status). Eight states and Washington, DC, have laws that prohibit sexual
orientation discrimination in a variety of areas, including housing,
employment, and public accommodations. Several other state legislatures
were considering similar legislation in 1993.
Local civil rights ordinances (sometimes called human rights ordinances)
are similar to state and federal civil rights laws and often protect
against an even wider range of discrimination (e.g., political beliefs,
With all this information in hand, it is also important to know what
civil rights are not about. You do not have a right to have a job or
housing. You do have the right not to be discriminated against for an
illegal reason (a reason prohibited by law or the Constitution).
So what are "special rights"? Actually, no such "rights" exist.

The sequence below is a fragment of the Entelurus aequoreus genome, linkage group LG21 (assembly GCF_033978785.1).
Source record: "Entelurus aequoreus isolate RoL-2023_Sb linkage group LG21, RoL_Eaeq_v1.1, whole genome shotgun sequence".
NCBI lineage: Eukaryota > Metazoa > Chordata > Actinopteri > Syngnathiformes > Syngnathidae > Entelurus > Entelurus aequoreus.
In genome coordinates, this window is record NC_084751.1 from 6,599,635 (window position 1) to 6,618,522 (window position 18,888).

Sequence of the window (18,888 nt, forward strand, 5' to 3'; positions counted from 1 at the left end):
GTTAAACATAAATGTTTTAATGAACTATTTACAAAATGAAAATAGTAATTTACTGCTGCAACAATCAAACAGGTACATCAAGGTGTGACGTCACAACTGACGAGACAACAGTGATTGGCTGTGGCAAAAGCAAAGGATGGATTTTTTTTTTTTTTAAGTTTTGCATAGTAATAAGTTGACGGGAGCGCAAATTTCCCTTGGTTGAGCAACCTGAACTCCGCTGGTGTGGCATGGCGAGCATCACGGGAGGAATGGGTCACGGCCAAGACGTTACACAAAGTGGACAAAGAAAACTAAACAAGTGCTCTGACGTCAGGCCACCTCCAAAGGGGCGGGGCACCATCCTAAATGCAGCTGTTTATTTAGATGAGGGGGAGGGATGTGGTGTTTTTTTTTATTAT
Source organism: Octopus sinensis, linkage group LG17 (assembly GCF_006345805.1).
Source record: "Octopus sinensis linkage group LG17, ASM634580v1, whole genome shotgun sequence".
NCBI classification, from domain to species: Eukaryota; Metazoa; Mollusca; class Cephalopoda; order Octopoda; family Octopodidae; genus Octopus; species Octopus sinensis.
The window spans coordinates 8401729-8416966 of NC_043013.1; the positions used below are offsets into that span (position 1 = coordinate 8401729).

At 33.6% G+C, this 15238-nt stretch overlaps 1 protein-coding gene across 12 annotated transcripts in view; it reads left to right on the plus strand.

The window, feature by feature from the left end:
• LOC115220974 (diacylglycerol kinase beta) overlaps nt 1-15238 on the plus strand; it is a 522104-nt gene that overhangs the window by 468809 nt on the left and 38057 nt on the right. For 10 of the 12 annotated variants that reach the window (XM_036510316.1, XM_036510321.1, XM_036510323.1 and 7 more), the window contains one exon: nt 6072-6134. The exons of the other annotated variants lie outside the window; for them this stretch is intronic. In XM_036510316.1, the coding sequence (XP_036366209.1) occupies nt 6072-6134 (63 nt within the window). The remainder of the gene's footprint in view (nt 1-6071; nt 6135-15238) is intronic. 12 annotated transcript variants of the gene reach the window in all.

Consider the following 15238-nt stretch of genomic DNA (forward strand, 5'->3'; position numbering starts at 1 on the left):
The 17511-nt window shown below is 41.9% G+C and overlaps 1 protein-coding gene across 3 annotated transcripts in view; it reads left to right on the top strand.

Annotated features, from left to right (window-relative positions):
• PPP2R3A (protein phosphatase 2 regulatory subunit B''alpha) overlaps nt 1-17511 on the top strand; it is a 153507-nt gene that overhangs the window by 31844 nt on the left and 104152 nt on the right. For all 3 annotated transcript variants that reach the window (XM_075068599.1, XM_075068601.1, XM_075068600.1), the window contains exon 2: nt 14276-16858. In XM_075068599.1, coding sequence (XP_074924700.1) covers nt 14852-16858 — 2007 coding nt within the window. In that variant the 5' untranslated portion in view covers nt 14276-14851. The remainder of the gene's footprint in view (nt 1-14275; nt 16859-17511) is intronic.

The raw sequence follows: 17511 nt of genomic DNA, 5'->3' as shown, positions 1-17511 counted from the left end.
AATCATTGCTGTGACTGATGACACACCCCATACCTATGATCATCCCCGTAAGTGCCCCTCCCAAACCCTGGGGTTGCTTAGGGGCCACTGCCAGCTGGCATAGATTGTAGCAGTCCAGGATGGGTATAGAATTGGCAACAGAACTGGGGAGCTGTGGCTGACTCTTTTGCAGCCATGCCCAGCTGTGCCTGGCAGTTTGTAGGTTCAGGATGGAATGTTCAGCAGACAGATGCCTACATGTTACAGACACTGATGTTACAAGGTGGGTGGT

In its initiatives, the Religious Right defines special rights to include:
minority status, affirmative action, quotas, and special class status.
However, these terms do not have a legal meaning in the way the Religious
Right uses them.
Minority status and special class status are not legal rights. Affirmative
action (sometimes misdescribed as "quotas" for hiring people
who fit certain demographic categories) is a remedy, not a right. Affirmative
action is a remedy for a historical pattern of discrimination. Where
an affirmative action plan is in place, it is not supposed to be permanent;
the goal is to remove the vestiges of discrimination, not to give some
sort of "special right" to certain people.
If "special rights" don't really exist, what then is wrong
with the initiatives that seek to prohibit states from banning discrimination
based on sexual orientation? The US Constitution guarantees all people
equal protection under the law. This means that a state cannot single
out one group of people and treat them differently without a compelling
reason for doing so.